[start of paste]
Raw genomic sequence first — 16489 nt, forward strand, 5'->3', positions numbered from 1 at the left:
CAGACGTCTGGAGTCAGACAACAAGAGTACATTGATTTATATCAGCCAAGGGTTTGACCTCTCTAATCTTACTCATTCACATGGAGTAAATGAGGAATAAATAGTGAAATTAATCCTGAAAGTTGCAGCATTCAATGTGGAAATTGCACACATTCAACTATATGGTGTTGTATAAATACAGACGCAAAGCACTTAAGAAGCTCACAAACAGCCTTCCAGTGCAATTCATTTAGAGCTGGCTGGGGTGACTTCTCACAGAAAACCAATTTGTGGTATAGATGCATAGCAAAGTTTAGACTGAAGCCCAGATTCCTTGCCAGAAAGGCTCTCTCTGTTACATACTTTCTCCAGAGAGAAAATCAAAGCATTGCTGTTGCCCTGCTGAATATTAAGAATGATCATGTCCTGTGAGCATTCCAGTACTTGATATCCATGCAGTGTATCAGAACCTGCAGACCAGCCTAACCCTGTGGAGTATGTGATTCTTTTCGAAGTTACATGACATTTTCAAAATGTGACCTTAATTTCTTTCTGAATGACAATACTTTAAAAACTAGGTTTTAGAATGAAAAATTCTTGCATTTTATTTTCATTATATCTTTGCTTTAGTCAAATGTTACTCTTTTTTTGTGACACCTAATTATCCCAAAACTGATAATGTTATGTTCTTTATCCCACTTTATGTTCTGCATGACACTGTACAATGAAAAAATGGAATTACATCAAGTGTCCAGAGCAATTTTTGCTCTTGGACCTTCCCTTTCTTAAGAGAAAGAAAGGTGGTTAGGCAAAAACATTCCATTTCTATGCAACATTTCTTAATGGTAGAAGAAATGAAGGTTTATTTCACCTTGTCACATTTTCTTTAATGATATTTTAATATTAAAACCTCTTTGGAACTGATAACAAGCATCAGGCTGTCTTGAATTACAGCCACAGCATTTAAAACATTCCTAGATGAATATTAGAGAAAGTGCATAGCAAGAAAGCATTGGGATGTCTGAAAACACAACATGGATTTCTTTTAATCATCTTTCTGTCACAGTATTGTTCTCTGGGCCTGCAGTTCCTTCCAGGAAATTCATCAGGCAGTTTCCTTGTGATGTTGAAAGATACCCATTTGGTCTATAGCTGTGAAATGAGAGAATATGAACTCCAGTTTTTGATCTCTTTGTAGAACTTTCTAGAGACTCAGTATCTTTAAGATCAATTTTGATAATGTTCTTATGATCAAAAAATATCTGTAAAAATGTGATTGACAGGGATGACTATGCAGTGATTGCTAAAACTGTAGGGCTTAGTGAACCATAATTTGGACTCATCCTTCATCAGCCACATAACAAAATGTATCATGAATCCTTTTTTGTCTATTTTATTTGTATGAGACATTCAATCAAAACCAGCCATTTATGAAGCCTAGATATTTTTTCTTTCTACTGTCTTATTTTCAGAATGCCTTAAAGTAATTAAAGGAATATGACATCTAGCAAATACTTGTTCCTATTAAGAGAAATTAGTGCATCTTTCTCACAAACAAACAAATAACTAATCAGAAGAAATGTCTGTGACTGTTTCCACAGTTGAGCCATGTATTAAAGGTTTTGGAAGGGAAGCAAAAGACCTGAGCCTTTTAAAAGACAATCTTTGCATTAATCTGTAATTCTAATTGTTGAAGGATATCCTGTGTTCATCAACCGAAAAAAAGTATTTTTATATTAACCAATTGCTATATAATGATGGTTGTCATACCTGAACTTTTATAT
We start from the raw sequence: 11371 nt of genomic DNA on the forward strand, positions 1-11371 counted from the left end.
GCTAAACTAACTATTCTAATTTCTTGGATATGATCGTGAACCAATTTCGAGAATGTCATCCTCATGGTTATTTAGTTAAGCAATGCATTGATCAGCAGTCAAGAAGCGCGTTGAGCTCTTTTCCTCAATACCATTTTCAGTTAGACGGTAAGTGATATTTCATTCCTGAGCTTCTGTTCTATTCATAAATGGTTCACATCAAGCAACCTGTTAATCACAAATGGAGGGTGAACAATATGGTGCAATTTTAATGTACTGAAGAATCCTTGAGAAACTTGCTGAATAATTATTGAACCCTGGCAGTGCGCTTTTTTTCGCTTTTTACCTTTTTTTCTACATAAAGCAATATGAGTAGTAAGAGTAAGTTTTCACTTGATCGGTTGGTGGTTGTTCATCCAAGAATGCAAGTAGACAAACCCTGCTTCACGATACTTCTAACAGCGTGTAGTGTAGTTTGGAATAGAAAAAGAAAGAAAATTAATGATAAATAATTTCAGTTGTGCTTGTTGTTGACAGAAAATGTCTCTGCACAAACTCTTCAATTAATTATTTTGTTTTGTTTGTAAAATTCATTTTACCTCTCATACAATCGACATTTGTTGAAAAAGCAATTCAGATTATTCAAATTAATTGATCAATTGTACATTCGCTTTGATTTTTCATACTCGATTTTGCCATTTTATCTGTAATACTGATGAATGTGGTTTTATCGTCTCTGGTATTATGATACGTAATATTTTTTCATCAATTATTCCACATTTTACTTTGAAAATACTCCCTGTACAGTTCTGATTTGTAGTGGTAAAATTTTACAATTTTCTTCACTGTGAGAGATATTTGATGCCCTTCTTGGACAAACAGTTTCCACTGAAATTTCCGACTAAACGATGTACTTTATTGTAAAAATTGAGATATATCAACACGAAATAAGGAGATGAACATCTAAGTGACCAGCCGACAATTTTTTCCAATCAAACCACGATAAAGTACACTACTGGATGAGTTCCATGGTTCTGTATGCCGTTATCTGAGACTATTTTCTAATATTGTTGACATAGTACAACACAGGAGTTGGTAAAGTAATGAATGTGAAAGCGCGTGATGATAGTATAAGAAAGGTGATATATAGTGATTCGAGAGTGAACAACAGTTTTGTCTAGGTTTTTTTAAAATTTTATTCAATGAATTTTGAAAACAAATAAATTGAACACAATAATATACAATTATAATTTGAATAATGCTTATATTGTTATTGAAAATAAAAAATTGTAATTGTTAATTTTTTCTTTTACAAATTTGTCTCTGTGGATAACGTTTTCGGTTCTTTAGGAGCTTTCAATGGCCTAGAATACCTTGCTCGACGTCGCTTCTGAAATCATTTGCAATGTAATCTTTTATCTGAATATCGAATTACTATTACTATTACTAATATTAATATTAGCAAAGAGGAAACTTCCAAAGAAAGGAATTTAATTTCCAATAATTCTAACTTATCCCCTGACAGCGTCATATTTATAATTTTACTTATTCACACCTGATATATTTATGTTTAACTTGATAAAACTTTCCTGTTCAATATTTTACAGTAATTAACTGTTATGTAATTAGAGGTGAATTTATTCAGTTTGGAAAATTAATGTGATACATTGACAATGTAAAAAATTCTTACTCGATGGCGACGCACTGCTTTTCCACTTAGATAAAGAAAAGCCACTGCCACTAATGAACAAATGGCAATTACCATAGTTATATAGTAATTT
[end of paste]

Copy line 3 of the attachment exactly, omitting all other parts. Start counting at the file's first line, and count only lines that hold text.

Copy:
We start from the raw sequence: 11371 nt of genomic DNA on the forward strand, positions 1-11371 counted from the left end.